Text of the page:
“Those living in a household with a couple of computers and a few laptops will not understand the plight of those who can’t afford to keep up with technology.
“Schools should not have the right to assume that pupils will have internet access at home.”
It’s a problem which goes beyond tolls and homework.
Bob Howe, Highland Park:
“I’ve been a Neighbourhood Support area and street coordinator for many years and I have been frustrated by a similar problem with regard to Neighbourhood Support communication.
“Up until about three years ago our Pakuranga-Bucklands Beach organisation delivered a quarterly paper notice from the support committee and from the police to all member households.
“Now communication is by occasional emails and by referring to the support website.
“The problem is that most involved in Neighbourhood Support either don’t have a computer or else can’t be bothered to link up to get information.
“Unfortunately, since this reliance on information technology the number of Neighbourhood Support groups in our area has dropped.” Carole Van Weede: “I understand fully the problem for parents not having a computer.
“Goodness knows, it seems hard enough for some parents to afford to feed their children breakfast or give them lunch – and the schools are quick to bring this issue up.
“I would have thought that buying food was more important than buying a home computer.
“Why don’t the schools provide the families an internetconnected computer if they expect them to use one? Yeah right!
“If they don’t agree to this, then obviously they must provide two types of services: One by internet and the other by older systems such as mail, phone, hand delivery, or whatever is required.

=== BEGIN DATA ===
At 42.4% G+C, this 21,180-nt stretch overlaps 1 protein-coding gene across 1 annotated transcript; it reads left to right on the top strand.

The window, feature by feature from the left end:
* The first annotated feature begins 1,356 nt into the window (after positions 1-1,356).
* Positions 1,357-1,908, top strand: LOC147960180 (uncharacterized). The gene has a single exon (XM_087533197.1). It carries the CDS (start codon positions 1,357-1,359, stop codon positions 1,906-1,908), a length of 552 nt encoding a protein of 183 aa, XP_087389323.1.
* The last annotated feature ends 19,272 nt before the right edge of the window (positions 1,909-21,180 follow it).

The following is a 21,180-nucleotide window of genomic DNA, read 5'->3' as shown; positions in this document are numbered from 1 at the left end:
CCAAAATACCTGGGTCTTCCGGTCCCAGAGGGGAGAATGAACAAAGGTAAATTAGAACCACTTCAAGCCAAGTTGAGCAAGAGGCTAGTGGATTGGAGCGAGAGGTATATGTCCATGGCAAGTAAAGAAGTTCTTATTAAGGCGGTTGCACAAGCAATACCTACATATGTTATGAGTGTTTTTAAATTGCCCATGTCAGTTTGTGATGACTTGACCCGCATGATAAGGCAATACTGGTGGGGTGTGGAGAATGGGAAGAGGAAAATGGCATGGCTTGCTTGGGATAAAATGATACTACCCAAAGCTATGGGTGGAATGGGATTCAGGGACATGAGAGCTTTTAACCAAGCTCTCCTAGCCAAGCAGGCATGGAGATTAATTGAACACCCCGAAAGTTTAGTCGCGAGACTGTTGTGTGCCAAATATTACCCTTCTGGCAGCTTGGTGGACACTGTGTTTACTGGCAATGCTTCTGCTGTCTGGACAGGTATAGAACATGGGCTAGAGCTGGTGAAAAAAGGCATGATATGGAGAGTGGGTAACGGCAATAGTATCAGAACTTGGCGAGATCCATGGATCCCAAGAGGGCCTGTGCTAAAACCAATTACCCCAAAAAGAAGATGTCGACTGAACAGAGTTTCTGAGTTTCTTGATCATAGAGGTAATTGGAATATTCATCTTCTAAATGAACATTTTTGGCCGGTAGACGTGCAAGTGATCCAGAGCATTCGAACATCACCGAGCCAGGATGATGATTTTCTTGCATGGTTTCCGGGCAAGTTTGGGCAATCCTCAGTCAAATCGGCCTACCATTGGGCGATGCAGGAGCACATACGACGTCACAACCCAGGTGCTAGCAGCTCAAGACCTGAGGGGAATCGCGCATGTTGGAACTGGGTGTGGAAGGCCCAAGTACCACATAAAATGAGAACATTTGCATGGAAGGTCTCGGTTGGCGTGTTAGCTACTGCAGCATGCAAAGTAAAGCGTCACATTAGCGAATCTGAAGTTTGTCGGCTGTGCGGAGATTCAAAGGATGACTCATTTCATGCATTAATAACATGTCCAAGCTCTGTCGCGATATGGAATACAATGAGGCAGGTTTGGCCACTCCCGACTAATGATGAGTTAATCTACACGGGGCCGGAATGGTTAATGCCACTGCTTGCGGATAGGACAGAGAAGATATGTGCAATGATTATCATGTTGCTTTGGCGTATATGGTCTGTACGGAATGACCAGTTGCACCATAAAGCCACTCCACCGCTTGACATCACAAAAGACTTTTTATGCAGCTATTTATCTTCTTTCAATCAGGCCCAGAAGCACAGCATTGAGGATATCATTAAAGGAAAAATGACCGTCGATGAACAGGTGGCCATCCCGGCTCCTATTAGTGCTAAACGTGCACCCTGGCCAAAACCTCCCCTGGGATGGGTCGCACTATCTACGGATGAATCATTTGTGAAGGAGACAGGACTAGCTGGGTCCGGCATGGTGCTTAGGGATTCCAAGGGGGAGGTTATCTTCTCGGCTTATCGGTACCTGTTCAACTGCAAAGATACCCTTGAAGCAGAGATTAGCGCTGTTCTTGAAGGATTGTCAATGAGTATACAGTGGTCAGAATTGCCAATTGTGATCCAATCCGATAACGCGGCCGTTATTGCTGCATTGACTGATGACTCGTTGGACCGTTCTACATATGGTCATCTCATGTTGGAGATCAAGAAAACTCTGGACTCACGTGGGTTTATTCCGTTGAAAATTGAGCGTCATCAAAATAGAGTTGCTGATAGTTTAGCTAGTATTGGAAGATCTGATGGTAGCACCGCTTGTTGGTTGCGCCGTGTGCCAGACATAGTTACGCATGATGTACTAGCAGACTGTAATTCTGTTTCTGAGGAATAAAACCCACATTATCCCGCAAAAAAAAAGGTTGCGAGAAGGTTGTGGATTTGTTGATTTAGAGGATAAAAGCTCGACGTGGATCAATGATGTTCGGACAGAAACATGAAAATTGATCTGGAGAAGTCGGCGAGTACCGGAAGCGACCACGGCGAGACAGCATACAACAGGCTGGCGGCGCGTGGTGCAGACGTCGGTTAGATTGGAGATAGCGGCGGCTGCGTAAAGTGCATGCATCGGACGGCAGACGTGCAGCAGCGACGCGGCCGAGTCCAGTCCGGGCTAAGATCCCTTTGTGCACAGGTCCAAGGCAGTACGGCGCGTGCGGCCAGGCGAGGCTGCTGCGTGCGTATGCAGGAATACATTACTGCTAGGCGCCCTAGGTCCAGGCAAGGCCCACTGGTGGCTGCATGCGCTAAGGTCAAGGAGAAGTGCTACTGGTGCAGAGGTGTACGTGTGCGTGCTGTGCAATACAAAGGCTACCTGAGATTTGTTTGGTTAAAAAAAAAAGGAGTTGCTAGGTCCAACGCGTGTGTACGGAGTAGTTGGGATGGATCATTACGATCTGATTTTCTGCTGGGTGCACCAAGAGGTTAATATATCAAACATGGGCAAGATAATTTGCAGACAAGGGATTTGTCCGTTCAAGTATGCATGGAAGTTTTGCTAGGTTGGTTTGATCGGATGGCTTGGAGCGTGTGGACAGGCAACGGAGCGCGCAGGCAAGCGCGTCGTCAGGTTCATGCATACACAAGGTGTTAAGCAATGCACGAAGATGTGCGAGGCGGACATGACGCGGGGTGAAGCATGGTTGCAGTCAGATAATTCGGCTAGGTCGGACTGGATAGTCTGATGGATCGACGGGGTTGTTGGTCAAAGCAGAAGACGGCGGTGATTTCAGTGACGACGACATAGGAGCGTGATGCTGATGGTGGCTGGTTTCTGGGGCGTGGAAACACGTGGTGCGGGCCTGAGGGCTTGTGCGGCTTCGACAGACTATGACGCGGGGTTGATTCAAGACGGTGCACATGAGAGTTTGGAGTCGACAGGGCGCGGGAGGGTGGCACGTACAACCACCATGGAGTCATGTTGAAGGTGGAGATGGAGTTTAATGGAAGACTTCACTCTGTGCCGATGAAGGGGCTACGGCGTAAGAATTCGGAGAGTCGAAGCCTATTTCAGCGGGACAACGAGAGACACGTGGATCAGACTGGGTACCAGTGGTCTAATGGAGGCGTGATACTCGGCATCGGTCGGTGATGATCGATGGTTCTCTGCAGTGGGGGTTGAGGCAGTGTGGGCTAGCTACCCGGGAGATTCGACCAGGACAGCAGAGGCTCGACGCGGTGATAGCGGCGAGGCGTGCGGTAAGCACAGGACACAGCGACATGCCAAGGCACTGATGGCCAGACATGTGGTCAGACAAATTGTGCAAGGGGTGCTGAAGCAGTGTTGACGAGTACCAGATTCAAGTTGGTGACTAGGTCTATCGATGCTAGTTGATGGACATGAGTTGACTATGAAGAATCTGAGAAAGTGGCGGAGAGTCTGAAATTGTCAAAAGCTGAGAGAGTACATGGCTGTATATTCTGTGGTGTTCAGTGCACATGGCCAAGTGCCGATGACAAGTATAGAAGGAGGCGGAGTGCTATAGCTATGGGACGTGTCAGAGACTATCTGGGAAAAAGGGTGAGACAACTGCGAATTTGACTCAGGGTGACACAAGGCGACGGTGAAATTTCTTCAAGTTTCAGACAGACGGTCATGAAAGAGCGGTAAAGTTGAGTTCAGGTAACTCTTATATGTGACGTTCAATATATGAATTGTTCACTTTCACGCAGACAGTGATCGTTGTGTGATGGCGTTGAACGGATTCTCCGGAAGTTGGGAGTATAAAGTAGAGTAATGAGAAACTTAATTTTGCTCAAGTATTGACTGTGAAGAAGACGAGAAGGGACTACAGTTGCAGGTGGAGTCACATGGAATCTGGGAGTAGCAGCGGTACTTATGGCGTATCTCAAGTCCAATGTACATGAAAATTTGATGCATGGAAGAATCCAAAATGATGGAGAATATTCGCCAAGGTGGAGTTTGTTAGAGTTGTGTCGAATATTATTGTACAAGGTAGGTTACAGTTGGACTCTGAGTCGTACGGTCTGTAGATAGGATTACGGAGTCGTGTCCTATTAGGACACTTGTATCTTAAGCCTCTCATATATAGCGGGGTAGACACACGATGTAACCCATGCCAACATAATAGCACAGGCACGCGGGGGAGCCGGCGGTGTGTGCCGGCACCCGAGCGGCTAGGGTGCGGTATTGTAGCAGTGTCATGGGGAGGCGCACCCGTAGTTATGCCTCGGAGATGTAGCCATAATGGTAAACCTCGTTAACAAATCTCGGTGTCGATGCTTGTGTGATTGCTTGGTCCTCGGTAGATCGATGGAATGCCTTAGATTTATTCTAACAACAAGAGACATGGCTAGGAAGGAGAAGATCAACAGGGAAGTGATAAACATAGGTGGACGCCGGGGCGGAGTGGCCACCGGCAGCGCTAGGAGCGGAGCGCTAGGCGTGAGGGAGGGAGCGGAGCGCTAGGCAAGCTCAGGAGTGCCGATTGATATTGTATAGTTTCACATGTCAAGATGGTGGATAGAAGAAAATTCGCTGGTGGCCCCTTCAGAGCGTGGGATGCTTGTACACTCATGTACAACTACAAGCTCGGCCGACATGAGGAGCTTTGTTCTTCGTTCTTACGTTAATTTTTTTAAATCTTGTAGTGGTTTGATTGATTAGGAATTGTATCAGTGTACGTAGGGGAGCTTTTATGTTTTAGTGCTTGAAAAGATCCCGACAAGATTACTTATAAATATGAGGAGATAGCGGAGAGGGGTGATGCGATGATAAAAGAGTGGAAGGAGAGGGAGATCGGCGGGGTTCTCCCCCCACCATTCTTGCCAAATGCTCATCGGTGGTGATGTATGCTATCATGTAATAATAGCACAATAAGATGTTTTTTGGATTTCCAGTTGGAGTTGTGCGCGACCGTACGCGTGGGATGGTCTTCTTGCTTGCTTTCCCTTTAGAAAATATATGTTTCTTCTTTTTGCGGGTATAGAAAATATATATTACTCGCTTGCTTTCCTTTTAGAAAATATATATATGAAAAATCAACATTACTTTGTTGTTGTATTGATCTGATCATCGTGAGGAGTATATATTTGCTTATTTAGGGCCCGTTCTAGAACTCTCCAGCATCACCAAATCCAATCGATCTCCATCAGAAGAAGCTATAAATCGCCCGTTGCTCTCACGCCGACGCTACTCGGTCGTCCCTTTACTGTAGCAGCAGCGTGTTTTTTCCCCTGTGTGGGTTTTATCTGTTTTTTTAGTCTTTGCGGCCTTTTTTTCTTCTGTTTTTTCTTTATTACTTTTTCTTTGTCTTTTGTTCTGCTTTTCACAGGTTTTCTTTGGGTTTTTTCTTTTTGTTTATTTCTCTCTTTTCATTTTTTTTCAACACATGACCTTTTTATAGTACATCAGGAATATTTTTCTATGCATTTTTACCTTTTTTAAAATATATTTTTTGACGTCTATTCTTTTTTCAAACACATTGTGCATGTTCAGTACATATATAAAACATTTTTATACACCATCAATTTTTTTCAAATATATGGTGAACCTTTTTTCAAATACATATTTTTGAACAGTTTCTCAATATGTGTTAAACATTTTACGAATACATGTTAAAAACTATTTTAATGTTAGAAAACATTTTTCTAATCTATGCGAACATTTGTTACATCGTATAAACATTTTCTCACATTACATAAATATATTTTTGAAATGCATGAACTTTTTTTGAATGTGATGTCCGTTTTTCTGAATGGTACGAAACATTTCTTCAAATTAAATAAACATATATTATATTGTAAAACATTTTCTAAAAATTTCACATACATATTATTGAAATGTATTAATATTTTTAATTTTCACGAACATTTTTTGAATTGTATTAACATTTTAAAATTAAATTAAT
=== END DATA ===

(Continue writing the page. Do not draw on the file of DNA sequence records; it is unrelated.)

“On the other side of the coin, most parents who can afford a computer and broadband would find it in their best interests to provide one for their children because they are accountable to provide the best upbringing – including education – for them and a computer with broadband must be one of the key ways to learn so many different things to help them with a future career.
“What school leaver these days would get a job without some understanding of research using the internet?”
And there was the wouldbe traveller:
“House of Travel had a Saturday full-page advertisement for specials – as long as they were booked before the end of Sunday.
“No statement that bookings had to be by internet.
“I visited two of their branches. They were closed so I went back first thing Monday. Sorry, not available.” So no trip, no sale. Looks as if some advertising managers have got their own homework to do too.
And so do I – the weekly tailpiece to this column, suggesting you can contact the column – but only listing an email address – has changed.
Sad footnotes: The latest victims: In Waitakere parents await sentence for wilful neglect after an 18-month-old boy, finally taken to a doctor in excruciating pain, was found to have a broken arm and left femur.
Three-year-old girl Cherishsiliata Tahuri-Wright has died from severe head injuries after being found bruised and bloody on a bed at her grandmother’s home in Marton.
The dead toddler was known as “Cherish”.